A possible solution to traffic problem ….; also, doing justice for all ….
Posted on September 25th, 2020

Chanaka Bandarage

After the Southern Expressway was opened (aka Southern Highway), a poor villager in Kurundugaha Hethapma told the writer that to celebrate the opening he prepared and treated his fellow villagers with Kiribath. The writer met him again several years after.  He asked the villager whether or not he was benefitted by the expressway and how many times he had used it. The villager responded saying that he was not benefitted from it and he did not travel on it a single occasion.  He was still happy that there existed the Southern Expressway next to his village.

On our return journey to Colombo, I said to my friend who was the driver (he owns a latest model BMW sport utility v), that we must open up the expressways to motorcycles, three wheelers and InterCity Buses (including SLTB) (poor man’s vehicles), (subject to conditions).  A frequent traveler on the expressway, he was visibly moved and very upset. He slowed down and fiercely asked me You must be kidding”?  I said No”.

I consider that the villager raised an important issue.  These expressways were built from their money too. We are all paying off the massive debts that the governments have borrowed to build the expressways.  

But, only about 20% of the country’s population – those who own a car/vehicle reap the benefit of them. A few luxury buses (who charge a higher fare) are allowed to carry passengers on expressways; meaning the poor who does intercity travel on ordinary buses are excluded.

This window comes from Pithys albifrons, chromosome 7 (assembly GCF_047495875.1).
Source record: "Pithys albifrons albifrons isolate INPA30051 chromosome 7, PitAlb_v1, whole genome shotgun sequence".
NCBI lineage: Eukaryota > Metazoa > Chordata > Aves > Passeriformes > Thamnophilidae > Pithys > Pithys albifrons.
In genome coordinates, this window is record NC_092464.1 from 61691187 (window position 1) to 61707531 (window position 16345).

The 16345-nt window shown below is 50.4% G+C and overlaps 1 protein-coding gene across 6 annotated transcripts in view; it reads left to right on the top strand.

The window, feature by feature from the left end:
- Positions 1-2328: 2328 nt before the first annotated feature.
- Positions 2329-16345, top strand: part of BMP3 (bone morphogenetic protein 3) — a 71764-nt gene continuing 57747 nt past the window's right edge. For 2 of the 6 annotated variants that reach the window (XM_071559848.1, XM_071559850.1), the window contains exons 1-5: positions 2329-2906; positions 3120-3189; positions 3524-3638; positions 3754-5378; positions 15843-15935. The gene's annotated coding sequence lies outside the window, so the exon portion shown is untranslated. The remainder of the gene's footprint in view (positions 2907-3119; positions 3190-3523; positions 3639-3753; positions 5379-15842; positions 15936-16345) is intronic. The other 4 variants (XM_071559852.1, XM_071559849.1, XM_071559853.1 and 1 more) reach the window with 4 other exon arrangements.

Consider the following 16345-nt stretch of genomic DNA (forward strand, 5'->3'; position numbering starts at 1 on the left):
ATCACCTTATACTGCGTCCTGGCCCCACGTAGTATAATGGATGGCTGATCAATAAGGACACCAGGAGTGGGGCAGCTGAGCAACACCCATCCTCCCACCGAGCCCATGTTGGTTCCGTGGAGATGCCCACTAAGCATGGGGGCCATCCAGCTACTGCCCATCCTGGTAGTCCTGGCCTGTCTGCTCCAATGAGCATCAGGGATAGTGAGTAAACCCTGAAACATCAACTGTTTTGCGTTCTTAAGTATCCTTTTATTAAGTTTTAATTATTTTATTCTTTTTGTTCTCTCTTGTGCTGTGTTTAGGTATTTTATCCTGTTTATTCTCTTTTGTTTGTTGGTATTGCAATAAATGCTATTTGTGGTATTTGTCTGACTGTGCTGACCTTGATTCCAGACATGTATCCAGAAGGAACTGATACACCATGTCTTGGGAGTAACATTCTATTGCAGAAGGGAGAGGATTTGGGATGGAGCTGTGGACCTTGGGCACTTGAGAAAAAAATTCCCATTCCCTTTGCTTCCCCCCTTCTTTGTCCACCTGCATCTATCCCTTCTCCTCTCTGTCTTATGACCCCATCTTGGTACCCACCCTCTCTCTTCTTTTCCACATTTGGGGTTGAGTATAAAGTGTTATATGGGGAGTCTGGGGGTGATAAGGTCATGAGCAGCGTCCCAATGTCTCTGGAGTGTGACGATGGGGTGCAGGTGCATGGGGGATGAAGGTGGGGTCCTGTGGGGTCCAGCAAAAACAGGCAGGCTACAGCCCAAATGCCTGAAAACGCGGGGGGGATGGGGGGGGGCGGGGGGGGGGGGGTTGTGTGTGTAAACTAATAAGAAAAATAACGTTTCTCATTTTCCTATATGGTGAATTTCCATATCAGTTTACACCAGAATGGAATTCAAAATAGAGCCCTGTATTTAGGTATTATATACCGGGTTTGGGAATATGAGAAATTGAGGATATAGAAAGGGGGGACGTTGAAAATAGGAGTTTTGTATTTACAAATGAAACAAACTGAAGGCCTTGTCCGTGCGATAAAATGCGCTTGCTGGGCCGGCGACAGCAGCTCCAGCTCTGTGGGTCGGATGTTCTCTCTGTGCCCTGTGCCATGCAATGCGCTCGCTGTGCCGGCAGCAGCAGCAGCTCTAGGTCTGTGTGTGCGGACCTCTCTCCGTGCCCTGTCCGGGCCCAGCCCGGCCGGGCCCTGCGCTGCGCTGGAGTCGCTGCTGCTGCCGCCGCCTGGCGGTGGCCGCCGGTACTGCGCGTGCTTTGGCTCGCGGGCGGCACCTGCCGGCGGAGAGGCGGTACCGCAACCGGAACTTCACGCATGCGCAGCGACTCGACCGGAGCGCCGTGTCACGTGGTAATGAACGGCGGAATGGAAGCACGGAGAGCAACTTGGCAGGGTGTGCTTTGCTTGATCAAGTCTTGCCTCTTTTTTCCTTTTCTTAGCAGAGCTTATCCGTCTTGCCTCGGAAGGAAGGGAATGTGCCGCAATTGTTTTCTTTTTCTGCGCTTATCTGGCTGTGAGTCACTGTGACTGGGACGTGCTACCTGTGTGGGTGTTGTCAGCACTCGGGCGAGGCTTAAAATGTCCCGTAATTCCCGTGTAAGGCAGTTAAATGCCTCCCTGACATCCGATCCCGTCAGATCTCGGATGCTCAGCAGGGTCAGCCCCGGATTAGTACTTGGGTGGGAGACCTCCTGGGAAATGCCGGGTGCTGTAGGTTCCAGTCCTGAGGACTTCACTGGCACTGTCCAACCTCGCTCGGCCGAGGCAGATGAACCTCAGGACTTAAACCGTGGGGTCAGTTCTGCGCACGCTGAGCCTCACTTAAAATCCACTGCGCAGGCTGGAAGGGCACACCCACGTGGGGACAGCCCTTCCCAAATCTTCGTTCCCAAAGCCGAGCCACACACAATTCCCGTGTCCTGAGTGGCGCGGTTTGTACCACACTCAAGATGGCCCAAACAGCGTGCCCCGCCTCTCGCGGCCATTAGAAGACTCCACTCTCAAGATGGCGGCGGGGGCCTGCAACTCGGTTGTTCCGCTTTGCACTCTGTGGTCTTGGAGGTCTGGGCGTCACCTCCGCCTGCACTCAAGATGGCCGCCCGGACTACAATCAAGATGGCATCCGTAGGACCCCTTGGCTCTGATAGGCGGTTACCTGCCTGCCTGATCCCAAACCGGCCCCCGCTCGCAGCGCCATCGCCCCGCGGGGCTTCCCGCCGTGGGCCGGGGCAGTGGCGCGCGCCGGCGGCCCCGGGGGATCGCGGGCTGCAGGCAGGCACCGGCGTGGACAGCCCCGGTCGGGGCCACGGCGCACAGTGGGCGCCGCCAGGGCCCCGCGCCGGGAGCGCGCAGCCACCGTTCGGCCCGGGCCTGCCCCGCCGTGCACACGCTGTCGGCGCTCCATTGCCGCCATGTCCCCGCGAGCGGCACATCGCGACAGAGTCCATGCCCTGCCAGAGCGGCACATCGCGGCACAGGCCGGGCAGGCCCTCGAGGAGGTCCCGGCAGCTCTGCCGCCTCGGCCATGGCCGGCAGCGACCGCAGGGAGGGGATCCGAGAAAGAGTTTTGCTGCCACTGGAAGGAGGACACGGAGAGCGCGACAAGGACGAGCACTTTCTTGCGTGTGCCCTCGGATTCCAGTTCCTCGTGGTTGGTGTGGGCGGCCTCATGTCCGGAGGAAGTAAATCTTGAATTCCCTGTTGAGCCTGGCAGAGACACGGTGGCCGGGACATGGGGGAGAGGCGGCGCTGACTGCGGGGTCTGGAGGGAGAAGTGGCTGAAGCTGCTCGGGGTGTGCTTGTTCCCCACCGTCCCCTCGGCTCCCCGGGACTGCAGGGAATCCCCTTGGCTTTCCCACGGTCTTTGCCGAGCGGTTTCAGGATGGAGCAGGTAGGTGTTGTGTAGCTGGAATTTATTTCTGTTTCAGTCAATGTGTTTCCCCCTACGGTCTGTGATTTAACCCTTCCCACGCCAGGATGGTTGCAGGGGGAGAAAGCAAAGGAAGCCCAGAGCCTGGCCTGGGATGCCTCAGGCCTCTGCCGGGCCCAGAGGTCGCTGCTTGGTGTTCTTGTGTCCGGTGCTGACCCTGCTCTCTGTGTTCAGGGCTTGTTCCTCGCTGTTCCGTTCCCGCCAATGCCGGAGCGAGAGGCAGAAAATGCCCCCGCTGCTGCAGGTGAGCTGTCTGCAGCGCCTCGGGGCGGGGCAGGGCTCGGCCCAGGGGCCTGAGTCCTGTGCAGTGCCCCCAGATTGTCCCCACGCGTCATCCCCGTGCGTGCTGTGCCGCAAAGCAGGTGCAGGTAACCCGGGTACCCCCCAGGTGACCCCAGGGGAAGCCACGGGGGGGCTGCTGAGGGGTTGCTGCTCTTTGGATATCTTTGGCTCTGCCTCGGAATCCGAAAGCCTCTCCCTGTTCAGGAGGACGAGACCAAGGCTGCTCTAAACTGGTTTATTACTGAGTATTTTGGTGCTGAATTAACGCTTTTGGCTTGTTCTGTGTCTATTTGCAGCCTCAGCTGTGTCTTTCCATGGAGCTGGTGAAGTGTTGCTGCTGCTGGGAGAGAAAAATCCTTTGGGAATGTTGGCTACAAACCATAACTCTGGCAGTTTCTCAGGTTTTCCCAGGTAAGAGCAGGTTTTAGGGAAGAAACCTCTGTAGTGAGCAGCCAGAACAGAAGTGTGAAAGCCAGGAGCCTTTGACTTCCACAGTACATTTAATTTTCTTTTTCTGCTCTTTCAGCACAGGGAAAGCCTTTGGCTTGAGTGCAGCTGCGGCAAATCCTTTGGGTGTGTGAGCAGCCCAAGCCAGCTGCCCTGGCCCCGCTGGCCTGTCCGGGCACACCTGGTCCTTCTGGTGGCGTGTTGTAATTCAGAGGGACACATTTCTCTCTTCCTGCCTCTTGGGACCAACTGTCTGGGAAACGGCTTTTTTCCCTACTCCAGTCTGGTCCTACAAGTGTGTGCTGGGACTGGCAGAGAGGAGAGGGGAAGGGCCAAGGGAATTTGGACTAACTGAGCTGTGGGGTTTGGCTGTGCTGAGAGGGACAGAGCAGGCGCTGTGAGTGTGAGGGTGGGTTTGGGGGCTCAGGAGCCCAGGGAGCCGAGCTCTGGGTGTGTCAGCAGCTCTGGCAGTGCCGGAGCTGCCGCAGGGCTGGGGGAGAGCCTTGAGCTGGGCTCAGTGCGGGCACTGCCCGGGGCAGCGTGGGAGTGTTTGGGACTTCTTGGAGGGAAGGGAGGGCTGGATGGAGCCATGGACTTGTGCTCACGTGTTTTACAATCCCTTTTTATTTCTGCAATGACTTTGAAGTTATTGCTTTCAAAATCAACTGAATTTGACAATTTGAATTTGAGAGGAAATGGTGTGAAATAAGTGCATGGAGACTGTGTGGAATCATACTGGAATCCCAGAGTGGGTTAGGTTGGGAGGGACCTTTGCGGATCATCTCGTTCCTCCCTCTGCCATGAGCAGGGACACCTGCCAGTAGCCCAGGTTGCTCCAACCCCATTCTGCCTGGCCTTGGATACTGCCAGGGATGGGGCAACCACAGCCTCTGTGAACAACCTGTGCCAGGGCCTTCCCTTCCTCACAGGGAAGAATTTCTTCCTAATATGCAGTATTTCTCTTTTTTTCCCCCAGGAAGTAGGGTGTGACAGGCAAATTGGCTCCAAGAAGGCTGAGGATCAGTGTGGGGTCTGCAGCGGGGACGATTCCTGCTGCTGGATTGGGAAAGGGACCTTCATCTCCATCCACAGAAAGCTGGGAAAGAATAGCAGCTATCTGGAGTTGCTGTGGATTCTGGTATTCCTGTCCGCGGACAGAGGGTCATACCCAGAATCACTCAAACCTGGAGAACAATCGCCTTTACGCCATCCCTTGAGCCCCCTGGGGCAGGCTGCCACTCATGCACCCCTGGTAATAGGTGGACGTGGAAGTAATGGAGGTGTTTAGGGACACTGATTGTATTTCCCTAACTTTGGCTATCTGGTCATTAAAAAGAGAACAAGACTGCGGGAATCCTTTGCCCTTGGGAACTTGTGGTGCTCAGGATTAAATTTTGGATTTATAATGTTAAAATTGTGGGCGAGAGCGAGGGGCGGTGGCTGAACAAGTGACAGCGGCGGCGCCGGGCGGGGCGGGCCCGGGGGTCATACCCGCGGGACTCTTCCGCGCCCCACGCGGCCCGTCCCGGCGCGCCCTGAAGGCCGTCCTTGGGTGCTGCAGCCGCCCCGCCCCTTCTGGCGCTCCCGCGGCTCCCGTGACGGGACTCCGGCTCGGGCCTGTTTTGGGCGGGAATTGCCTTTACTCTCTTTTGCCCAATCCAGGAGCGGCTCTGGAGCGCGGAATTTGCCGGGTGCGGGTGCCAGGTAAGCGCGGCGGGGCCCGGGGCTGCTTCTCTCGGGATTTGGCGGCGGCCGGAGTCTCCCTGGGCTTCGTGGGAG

These three categories (motorbikes, three wheelers and InterCity Buses) comprise more than 60% of Sri Lanka’s registered vehicles.

The fact that Sri Lanka’s expressways are confined only to high income earners is a clear anomaly.

It is discriminatory too.

This should not be the way.

Currently only the wealthy and the upper middle class exclusively use them, solely for their benefit. Even among them, some find it difficult to pay the expressway tolls that are high.

I explained to my friend that though vehicles do ply on expressways, most of the time they are empty.  In the night, expressways are like ‘ghost towns’. This is not so in developed countries. They are busy all the time.

Vehicles ply on our expressways intermittently. The volume of traffic is definitely insufficient. On the other hand the roads that feed the expressways (ie, High Level Road, Galle Road, Negambo Road etc) are jam-packed with vehicles especially with motorbikes, three wheelers and intercity buses. 

I said to him that not only my idea will open up expressways to poorer sections of our society, it will also become a healthy source of revenue for the government (the government is hugely cash strapped).

It will be a massive injection of new funds to government coffers. Also, my scheme is a solution to the country’s ever increasing traffic problem. The traffic on the main roads will significantly reduce as a result.

I explained to him that it is true that some of the poor man’s vehicles may not be able to travel at the maximum speed of 100 km per hour, but it is not a serious issue.  For three wheelers, we can restrict the maximum speed at 60 km per hour.